NCWSS - Project sites and maps
John Laurie Park and John Laurie Boulevard alignment
John Laurie Park
The NCWSS feedermain starts near the Spyhill West Reservoir located at Edgemont Drive N.W and John Laurie Boulevard N.W. From this location, the feedermain will transition to an alignment in John Laurie Boulevard N.W. and into the southwest corner of Nose Hill Park.
No significant impacts are anticipated, for the recreational spaces in the vicinity. However, temporary pedestrian and/or traffic detours may be required during construction.
Although every reasonable effort will be made to protect trees, there will be a number of removals required within the work area. New trees and landscaping will be planted once the project is complete. Find out more about tree removal and compensation.
John Laurie Boulevard alignment
The NCWSS feedermain follows an alignment along John Laurie Boulevard N.W., from 53 Street N.W. to the southwest corner of Nose Hill Park.
This section will be installed by open trench construction. This work will require rolling lane closures on John Laurie Boulevard N.W., primarily in the southbound lanes. Two-way traffic will be maintained but drivers can expect delays.
The crossing of Shaganappi Trail will be completed using a trenchless method, reducing traffic disruption in that location.
Nose Hill tunnel
A 3.3 km long portion of the route crosses under Nose Hill Park, from the southwest to the northeast, and will be constructed using tunneling, or trenchless technology. Construction is anticipated to start in late 2022.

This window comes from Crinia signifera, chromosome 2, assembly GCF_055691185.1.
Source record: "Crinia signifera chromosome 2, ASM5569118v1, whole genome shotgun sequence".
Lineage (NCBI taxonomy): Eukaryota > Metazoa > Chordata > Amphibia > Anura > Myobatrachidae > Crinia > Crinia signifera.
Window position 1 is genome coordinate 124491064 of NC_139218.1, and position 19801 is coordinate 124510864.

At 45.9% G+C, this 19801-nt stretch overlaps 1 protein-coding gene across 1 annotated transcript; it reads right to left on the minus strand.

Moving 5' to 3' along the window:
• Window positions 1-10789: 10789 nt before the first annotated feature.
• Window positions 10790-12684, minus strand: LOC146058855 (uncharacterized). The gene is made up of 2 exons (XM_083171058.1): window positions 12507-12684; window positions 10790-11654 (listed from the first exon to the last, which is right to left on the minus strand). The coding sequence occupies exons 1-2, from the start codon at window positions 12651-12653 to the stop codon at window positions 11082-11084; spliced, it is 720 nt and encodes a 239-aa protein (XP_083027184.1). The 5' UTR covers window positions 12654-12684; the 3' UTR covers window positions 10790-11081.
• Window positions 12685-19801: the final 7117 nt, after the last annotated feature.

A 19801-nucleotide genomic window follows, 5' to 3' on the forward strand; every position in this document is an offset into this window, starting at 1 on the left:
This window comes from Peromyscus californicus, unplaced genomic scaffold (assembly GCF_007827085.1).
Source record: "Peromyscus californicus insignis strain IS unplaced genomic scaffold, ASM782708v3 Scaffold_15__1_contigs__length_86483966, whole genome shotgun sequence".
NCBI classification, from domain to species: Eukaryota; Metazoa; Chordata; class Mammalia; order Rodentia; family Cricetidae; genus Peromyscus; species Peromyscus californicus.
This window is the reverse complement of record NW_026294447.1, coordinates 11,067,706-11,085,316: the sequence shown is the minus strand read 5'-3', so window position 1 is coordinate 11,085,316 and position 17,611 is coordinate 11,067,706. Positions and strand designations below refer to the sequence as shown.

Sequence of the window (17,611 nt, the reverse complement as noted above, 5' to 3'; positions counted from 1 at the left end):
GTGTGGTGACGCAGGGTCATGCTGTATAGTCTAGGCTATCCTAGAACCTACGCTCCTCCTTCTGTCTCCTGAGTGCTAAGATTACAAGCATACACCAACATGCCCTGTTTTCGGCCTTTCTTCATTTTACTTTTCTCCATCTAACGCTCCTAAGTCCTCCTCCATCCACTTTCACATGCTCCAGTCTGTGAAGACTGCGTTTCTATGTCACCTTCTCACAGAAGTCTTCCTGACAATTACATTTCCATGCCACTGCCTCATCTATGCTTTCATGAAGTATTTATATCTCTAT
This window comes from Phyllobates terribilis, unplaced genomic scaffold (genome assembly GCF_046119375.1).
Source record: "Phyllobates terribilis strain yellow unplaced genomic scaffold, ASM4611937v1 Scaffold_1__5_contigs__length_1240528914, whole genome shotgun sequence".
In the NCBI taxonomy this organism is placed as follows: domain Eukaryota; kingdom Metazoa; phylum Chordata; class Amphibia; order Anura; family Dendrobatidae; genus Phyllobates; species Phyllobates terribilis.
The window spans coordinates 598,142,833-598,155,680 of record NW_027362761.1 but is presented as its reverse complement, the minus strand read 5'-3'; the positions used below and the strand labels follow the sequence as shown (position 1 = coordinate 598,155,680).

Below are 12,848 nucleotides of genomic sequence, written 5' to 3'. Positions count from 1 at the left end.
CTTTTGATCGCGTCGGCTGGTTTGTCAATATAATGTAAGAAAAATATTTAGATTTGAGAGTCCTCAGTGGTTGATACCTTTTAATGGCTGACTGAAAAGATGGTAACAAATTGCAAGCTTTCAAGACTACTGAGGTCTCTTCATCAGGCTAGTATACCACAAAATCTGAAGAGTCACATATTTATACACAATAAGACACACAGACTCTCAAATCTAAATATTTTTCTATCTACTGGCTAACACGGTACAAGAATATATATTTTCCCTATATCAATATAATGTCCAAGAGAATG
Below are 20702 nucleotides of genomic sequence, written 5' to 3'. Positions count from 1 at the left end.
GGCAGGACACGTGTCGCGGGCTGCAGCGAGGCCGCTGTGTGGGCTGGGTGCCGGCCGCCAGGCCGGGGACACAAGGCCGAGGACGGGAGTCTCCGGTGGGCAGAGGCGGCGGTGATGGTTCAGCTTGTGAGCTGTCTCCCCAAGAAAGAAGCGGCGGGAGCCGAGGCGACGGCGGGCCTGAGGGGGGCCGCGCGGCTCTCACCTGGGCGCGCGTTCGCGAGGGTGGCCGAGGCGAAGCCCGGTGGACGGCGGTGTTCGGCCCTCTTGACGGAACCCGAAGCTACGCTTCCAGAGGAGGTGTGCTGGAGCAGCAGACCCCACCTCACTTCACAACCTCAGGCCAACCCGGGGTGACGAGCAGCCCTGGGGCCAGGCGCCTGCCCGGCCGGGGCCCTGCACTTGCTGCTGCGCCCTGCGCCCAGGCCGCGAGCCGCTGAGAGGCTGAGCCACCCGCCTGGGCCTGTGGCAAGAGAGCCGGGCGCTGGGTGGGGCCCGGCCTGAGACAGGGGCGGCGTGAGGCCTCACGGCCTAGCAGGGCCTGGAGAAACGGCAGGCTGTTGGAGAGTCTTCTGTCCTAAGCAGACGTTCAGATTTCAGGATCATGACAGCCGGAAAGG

Tunneling technology is a proven method of installing infrastructure while minimizing impacts to the surface. The tunnel in Nose Hill Park will be built with minimal impacts anticipated outside of the two shaft locations.
The tunnel under Nose Hill Park will range in depth from 10 to 90 metres below the surface.
Construction includes building vertical shafts at the start and finish locations. These shafts are constructed to the depth required for the tunnel machine to proceed horizontally. The tunnel machine proceeds from the Launch Shaft location, toward the Reception Shaft. In this project, the tunnel machine will construct a segmental lining behind itself, as it progresses. This lining forms the casing required to support the surrounding soil and, ultimately, to house the feedermain pipe.
The Launch shaft will be located in the southwest corner of the park and will be onsite for the full duration of construction. The Reception shaft will be located in the northeast corner of the park and will be built concurrent with tunnel construction.
A Biophysical Impact Assessment was conducted at both shaft sites, with identification of plant species present. Following construction, the work areas will be returned to the natural state.
Impacts to public access and pathways in Nose Hill Park will be minimal and isolated to the two shaft sites. All safety precautions will be taken to ensure park users are aware of any pathway closures and detours.
MacEwan Pump Station
The MacEwan Pump Station will be constructed in the Sandstone Area 2 off-leash dog park, a small greenspace at the northeast corner of 14 Street N.W. and Berkshire Boulevard N.W. Currently this space is used as an off-leash dog park. A portion of the park space will be impacted by the new pump station, during construction.
The pump station will provide the pumping capacity needed to deliver water from the NCWSS feedermain to the Big Hill East Reservoir and associated water distribution system in Northwest Calgary.